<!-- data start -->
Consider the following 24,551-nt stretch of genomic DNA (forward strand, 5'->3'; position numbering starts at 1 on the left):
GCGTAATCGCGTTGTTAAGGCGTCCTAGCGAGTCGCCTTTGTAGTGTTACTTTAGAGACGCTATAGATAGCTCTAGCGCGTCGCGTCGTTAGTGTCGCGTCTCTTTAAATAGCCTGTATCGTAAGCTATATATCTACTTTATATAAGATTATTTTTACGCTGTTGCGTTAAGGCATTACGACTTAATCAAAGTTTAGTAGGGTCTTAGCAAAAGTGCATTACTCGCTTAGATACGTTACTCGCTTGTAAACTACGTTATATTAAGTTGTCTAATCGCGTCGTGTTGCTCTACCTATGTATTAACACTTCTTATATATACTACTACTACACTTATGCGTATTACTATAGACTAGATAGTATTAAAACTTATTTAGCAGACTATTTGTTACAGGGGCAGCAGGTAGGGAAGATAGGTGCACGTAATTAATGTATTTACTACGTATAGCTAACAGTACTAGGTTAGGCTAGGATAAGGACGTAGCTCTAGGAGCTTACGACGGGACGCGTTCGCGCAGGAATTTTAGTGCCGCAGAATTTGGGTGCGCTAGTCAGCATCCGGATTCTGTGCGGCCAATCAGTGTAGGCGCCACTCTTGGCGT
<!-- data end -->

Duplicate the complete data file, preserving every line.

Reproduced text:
Consider the following 24,551-nt stretch of genomic DNA (forward strand, 5'->3'; position numbering starts at 1 on the left):
GCGTAATCGCGTTGTTAAGGCGTCCTAGCGAGTCGCCTTTGTAGTGTTACTTTAGAGACGCTATAGATAGCTCTAGCGCGTCGCGTCGTTAGTGTCGCGTCTCTTTAAATAGCCTGTATCGTAAGCTATATATCTACTTTATATAAGATTATTTTTACGCTGTTGCGTTAAGGCATTACGACTTAATCAAAGTTTAGTAGGGTCTTAGCAAAAGTGCATTACTCGCTTAGATACGTTACTCGCTTGTAAACTACGTTATATTAAGTTGTCTAATCGCGTCGTGTTGCTCTACCTATGTATTAACACTTCTTATATATACTACTACTACACTTATGCGTATTACTATAGACTAGATAGTATTAAAACTTATTTAGCAGACTATTTGTTACAGGGGCAGCAGGTAGGGAAGATAGGTGCACGTAATTAATGTATTTACTACGTATAGCTAACAGTACTAGGTTAGGCTAGGATAAGGACGTAGCTCTAGGAGCTTACGACGGGACGCGTTCGCGCAGGAATTTTAGTGCCGCAGAATTTGGGTGCGCTAGTCAGCATCCGGATTCTGTGCGGCCAATCAGTGTAGGCGCCACTCTTGGCGT